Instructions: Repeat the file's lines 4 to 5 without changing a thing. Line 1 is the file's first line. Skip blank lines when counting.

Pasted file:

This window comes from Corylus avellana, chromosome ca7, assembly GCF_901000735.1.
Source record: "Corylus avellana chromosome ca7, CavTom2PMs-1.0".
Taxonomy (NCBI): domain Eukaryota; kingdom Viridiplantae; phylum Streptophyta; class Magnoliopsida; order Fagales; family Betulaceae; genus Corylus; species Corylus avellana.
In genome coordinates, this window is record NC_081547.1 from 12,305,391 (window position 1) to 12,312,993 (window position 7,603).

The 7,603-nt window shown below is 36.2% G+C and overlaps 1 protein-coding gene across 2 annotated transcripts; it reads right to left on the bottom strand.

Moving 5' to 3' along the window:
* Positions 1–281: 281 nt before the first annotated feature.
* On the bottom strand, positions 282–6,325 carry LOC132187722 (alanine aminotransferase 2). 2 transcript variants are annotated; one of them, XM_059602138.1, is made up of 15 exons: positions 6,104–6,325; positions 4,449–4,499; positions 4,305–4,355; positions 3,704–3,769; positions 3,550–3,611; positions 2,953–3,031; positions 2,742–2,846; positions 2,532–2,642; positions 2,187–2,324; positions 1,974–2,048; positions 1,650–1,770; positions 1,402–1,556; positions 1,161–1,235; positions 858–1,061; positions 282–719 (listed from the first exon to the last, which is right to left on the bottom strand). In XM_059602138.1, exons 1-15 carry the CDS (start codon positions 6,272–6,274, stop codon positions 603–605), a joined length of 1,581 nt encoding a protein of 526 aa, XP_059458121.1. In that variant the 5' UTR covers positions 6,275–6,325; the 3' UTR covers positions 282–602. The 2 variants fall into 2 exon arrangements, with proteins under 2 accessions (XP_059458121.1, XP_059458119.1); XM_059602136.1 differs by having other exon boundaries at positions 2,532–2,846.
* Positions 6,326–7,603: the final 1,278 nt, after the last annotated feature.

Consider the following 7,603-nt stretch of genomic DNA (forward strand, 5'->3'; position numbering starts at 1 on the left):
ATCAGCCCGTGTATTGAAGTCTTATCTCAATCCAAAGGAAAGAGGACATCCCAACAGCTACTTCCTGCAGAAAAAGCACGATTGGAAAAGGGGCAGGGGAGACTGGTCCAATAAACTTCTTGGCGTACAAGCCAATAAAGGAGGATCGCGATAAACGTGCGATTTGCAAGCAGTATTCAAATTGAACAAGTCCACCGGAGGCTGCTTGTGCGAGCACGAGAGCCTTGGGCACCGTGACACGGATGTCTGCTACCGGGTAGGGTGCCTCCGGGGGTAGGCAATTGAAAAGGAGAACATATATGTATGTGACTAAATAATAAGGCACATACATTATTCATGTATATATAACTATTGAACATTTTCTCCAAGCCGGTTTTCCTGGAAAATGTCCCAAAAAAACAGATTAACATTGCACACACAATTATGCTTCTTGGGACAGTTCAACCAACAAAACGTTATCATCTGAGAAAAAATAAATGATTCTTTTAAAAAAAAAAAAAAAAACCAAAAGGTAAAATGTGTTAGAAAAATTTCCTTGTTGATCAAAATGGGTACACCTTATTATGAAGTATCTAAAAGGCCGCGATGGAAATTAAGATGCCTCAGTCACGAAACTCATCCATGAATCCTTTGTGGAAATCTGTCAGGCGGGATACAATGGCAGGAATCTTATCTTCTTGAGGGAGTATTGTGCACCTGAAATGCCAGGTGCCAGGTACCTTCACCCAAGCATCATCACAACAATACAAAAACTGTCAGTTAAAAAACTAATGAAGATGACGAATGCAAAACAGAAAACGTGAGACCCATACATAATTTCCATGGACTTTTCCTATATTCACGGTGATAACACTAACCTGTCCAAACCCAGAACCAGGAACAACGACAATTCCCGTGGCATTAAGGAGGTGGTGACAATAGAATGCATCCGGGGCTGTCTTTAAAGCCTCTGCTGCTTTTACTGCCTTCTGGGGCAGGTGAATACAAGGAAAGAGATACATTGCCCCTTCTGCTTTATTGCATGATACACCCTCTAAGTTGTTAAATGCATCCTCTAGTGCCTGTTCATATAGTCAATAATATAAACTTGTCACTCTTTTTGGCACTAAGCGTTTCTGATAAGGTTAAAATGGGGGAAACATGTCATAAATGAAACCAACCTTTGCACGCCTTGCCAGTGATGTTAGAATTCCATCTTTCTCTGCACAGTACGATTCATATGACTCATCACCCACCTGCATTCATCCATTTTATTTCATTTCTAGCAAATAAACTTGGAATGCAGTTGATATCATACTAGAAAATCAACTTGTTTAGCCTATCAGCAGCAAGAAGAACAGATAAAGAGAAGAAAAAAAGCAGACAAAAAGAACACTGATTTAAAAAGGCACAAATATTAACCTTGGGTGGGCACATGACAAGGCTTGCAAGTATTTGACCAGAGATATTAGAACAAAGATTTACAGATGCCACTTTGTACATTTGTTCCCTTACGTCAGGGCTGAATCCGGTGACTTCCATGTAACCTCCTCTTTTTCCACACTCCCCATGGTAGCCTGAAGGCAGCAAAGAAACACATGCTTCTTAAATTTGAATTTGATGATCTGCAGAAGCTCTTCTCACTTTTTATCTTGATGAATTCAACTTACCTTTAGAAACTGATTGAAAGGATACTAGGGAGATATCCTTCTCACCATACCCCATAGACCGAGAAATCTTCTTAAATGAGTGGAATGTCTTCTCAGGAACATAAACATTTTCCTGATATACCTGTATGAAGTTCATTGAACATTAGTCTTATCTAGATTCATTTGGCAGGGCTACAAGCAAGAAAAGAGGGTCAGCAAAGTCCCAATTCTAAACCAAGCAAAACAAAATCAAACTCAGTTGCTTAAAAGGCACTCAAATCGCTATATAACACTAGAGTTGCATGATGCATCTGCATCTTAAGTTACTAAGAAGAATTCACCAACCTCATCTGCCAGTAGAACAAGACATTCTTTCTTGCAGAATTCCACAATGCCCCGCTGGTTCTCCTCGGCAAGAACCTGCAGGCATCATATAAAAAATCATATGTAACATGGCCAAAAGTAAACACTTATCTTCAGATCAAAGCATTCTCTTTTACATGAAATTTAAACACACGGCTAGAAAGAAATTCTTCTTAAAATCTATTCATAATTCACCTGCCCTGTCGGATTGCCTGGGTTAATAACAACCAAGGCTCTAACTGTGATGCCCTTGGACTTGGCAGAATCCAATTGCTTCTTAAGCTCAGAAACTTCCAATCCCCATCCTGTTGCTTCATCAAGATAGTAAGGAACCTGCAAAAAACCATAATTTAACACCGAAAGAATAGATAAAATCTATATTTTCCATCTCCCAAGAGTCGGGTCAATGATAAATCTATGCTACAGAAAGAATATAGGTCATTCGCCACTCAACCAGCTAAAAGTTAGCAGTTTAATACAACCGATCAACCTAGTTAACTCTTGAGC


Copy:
In genome coordinates, this window is record NC_081547.1 from 12,305,391 (window position 1) to 12,312,993 (window position 7,603).

The 7,603-nt window shown below is 36.2% G+C and overlaps 1 protein-coding gene across 2 annotated transcripts; it reads right to left on the bottom strand.